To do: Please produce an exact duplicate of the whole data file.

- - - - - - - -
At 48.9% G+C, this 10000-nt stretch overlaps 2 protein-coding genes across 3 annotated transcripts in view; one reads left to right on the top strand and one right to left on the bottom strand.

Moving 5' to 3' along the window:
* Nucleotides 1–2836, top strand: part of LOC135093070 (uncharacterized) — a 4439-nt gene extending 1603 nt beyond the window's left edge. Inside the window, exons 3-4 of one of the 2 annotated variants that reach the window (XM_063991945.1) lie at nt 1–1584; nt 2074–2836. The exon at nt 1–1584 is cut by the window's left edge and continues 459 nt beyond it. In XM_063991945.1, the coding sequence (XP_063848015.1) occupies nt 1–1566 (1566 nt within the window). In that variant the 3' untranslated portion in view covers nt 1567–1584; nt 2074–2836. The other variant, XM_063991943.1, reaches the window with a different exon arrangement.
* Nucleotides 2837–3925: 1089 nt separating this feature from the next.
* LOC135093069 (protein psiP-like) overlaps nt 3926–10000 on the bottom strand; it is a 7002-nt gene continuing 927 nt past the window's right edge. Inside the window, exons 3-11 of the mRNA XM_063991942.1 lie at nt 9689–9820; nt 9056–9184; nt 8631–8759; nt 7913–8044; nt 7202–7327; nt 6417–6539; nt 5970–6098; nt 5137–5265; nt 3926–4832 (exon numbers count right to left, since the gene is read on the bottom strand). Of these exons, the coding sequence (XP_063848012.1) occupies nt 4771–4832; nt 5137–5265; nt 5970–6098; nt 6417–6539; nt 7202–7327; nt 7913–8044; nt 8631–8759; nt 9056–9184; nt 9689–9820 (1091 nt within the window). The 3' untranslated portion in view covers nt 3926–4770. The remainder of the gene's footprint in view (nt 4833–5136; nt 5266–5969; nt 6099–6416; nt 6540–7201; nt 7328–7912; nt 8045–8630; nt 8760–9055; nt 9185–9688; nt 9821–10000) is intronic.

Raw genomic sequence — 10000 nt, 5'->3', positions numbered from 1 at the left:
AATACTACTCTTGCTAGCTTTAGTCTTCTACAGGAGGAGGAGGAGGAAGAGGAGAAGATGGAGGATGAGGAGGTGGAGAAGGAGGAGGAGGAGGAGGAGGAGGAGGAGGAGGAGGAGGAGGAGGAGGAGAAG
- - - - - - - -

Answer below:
At 48.9% G+C, this 10000-nt stretch overlaps 2 protein-coding genes across 3 annotated transcripts in view; one reads left to right on the top strand and one right to left on the bottom strand.

Moving 5' to 3' along the window:
* Nucleotides 1–2836, top strand: part of LOC135093070 (uncharacterized) — a 4439-nt gene extending 1603 nt beyond the window's left edge. Inside the window, exons 3-4 of one of the 2 annotated variants that reach the window (XM_063991945.1) lie at nt 1–1584; nt 2074–2836. The exon at nt 1–1584 is cut by the window's left edge and continues 459 nt beyond it. In XM_063991945.1, the coding sequence (XP_063848015.1) occupies nt 1–1566 (1566 nt within the window). In that variant the 3' untranslated portion in view covers nt 1567–1584; nt 2074–2836. The other variant, XM_063991943.1, reaches the window with a different exon arrangement.
* Nucleotides 2837–3925: 1089 nt separating this feature from the next.
* LOC135093069 (protein psiP-like) overlaps nt 3926–10000 on the bottom strand; it is a 7002-nt gene continuing 927 nt past the window's right edge. Inside the window, exons 3-11 of the mRNA XM_063991942.1 lie at nt 9689–9820; nt 9056–9184; nt 8631–8759; nt 7913–8044; nt 7202–7327; nt 6417–6539; nt 5970–6098; nt 5137–5265; nt 3926–4832 (exon numbers count right to left, since the gene is read on the bottom strand). Of these exons, the coding sequence (XP_063848012.1) occupies nt 4771–4832; nt 5137–5265; nt 5970–6098; nt 6417–6539; nt 7202–7327; nt 7913–8044; nt 8631–8759; nt 9056–9184; nt 9689–9820 (1091 nt within the window). The 3' untranslated portion in view covers nt 3926–4770. The remainder of the gene's footprint in view (nt 4833–5136; nt 5266–5969; nt 6099–6416; nt 6540–7201; nt 7328–7912; nt 8045–8630; nt 8760–9055; nt 9185–9688; nt 9821–10000) is intronic.

Raw genomic sequence — 10000 nt, 5'->3', positions numbered from 1 at the left:
AATACTACTCTTGCTAGCTTTAGTCTTCTACAGGAGGAGGAGGAGGAAGAGGAGAAGATGGAGGATGAGGAGGTGGAGAAGGAGGAGGAGGAGGAGGAGGAGGAGGAGGAGGAGGAGGAGGAGGAGGAGAAG